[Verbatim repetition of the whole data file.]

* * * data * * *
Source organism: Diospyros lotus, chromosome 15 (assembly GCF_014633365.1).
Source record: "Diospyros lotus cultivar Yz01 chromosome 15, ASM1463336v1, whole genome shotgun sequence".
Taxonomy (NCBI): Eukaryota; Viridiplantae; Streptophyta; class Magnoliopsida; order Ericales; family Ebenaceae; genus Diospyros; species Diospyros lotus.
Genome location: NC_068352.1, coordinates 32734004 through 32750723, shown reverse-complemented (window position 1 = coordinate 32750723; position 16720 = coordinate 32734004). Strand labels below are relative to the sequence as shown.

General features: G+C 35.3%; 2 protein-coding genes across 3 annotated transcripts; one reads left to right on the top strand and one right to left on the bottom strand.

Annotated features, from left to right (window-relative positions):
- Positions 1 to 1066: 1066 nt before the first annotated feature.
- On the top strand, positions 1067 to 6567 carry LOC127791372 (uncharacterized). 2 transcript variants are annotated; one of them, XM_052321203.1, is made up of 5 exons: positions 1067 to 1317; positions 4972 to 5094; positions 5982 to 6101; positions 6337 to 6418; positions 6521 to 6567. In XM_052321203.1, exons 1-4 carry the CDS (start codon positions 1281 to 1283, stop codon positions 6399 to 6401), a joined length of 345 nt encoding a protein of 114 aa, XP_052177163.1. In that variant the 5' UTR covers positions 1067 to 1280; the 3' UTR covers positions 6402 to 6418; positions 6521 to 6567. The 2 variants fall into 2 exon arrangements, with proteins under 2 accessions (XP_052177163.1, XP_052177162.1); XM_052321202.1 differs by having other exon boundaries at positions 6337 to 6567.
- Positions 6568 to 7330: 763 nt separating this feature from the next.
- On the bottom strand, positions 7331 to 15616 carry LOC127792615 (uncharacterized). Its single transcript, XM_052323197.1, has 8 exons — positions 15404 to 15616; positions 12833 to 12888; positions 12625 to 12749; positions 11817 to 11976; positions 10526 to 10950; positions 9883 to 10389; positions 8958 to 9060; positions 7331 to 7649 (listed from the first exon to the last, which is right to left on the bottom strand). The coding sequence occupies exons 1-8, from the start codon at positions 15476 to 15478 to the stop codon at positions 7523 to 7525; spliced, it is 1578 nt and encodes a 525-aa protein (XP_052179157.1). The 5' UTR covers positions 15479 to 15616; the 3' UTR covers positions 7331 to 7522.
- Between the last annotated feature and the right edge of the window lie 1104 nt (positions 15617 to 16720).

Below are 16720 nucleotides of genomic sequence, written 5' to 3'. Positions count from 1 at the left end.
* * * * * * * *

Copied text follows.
Source organism: Diospyros lotus, chromosome 15 (assembly GCF_014633365.1).
Source record: "Diospyros lotus cultivar Yz01 chromosome 15, ASM1463336v1, whole genome shotgun sequence".
Taxonomy (NCBI): Eukaryota; Viridiplantae; Streptophyta; class Magnoliopsida; order Ericales; family Ebenaceae; genus Diospyros; species Diospyros lotus.
Genome location: NC_068352.1, coordinates 32734004 through 32750723, shown reverse-complemented (window position 1 = coordinate 32750723; position 16720 = coordinate 32734004). Strand labels below are relative to the sequence as shown.

General features: G+C 35.3%; 2 protein-coding genes across 3 annotated transcripts; one reads left to right on the top strand and one right to left on the bottom strand.

Annotated features, from left to right (window-relative positions):
- Positions 1 to 1066: 1066 nt before the first annotated feature.
- On the top strand, positions 1067 to 6567 carry LOC127791372 (uncharacterized). 2 transcript variants are annotated; one of them, XM_052321203.1, is made up of 5 exons: positions 1067 to 1317; positions 4972 to 5094; positions 5982 to 6101; positions 6337 to 6418; positions 6521 to 6567. In XM_052321203.1, exons 1-4 carry the CDS (start codon positions 1281 to 1283, stop codon positions 6399 to 6401), a joined length of 345 nt encoding a protein of 114 aa, XP_052177163.1. In that variant the 5' UTR covers positions 1067 to 1280; the 3' UTR covers positions 6402 to 6418; positions 6521 to 6567. The 2 variants fall into 2 exon arrangements, with proteins under 2 accessions (XP_052177163.1, XP_052177162.1); XM_052321202.1 differs by having other exon boundaries at positions 6337 to 6567.
- Positions 6568 to 7330: 763 nt separating this feature from the next.
- On the bottom strand, positions 7331 to 15616 carry LOC127792615 (uncharacterized). Its single transcript, XM_052323197.1, has 8 exons — positions 15404 to 15616; positions 12833 to 12888; positions 12625 to 12749; positions 11817 to 11976; positions 10526 to 10950; positions 9883 to 10389; positions 8958 to 9060; positions 7331 to 7649 (listed from the first exon to the last, which is right to left on the bottom strand). The coding sequence occupies exons 1-8, from the start codon at positions 15476 to 15478 to the stop codon at positions 7523 to 7525; spliced, it is 1578 nt and encodes a 525-aa protein (XP_052179157.1). The 5' UTR covers positions 15479 to 15616; the 3' UTR covers positions 7331 to 7522.
- Between the last annotated feature and the right edge of the window lie 1104 nt (positions 15617 to 16720).

Below are 16720 nucleotides of genomic sequence, written 5' to 3'. Positions count from 1 at the left end.